'Vessyl' has a sensor that analyzes the molecular content of drinks in real time
It then displays selected nutritional information such as alcohol content on the side
The device can be set to meet a variety of needs, from weight loss to improved sleep
Imagine you are welded to the sofa at home about to watch a third match in a row. You have been drinking throughout the day, but reach for another can of cold beer and fill your glass.
But the vessel you are drinking from says that your alcohol intake has exceeded safe levels and urges you to reconsider.
Rather than a desperate government intervention, this is the concept of the Vessyl ‘smart cup’ – a groundbreaking addition to the field of consumer health technologies, which has launched for pre-orders. The sleek 13-ounce design is fitted with a sensor that analyzes the molecular content of drinks in real time, and then displays selected nutritional information such as sugar or alcohol content on the side of the cup.
In a live demonstration for CNN, inventor and CEO of parent company Mark One, Justin Lee used the Vessyl to identify a range of beverages. The cup – synced to his iPhone – took only a few seconds to recognize a specific brand of smoothie, and was able to discern an exact flavor of Frappuccino. Moments later, sugar and calorie content flash up.
Users can adapt the device to their personal needs, says Lee. “We want this to be a product for what matters to you. People who want to lose weight will care most about the calories. I work out so I’m more interested in protein. People can also be mindful of caffeine consumption – to be sharp but not jittery.”
The device can be set to multiple “lenses” to meet a variety of needs, from weight loss to improved sleep. It tracks cumulative consumption so that users can observe and improve their patterns.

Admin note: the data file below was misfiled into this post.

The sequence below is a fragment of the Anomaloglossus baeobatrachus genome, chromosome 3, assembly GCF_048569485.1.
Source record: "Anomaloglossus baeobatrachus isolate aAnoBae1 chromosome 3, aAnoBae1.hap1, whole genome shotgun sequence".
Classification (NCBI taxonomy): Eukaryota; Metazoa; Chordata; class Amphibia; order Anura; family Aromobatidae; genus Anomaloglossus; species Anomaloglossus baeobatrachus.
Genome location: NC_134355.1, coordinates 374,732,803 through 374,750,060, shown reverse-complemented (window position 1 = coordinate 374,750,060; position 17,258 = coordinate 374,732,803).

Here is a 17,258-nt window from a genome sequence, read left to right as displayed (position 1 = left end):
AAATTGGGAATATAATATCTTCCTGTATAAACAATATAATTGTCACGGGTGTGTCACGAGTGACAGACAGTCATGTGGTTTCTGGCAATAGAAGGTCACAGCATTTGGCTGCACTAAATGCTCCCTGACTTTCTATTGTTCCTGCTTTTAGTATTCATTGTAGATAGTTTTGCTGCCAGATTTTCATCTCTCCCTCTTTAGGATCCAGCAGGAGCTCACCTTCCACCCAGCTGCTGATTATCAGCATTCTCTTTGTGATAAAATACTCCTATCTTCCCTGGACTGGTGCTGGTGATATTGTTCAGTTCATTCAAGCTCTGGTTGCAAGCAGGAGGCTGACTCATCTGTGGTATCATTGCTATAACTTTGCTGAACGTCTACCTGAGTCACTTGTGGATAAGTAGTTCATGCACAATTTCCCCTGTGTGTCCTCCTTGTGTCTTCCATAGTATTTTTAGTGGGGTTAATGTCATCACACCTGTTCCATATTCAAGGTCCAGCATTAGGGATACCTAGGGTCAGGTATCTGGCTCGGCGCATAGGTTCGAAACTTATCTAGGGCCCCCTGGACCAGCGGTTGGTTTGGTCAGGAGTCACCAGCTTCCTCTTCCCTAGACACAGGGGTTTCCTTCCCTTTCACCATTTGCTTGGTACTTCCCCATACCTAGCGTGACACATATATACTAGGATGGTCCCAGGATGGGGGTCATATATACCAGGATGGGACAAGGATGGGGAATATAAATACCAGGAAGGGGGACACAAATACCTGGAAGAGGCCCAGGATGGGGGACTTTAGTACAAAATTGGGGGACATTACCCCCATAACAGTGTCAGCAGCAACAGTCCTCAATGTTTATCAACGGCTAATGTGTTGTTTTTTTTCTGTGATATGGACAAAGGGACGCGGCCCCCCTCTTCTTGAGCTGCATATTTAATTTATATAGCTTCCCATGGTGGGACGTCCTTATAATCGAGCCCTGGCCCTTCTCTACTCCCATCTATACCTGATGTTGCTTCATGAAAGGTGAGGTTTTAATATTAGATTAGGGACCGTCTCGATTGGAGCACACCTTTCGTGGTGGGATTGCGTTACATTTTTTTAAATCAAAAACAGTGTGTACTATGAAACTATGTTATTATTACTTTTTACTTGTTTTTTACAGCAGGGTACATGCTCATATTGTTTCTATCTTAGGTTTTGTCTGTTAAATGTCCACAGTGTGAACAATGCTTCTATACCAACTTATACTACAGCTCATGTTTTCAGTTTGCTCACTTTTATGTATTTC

Lee hopes that Vessyl will be used in conjunction with existing health technologies that record personal details such as heart rate and body mass index to optimize consumption choices. The mobile app includes a feature for a tailored hydration program based on such personal details.
There is a medical imperative behind the Vessyl. “Sugar-sweetened beverages are the number one source of calories”, reported a recent survey from the US Center for Disease Control. Soft drinks are increasingly identified by health organizations as a leading cause of obesity, with major efforts to restrict their consumption and improve public understanding of the high sugar levels.
Other products are beginning to offer forms of molecular analysis for our food, but Smith believes that usability will prove a trump card. “We wanted this to be as easy as possible for consumers, we were completely focused on making the interaction simple. The data has to be clear and actionable.”
Certainly, one need not be a technology guru to make use of the Vessyl, the ease of which owes much to the collaboration with award-winning designer Yves Behar, creator of the Jawbone.
The only action required of the user is to tilt the cup and read the numbers displayed on the side of the cup. The only maintenance required is “quick rinse” between drinks, and charging is delivered via a wireless coaster. The size and shape is conventional with a “flick-to-open” spill-proof lid.
The Vessyl has heavyweight support, with leading innovators at Google and Apple among its admirers. “People will at first be blown away, and then they are going to expect everything else in the world to be able to see its contents and materials the same way”, says Mike Beltzner, head of mobile at Pinterest.
While some may still prefer not to know the gory details of everything they consume, innovations like the Vessyl are making it harder than ever to live in ignorance.
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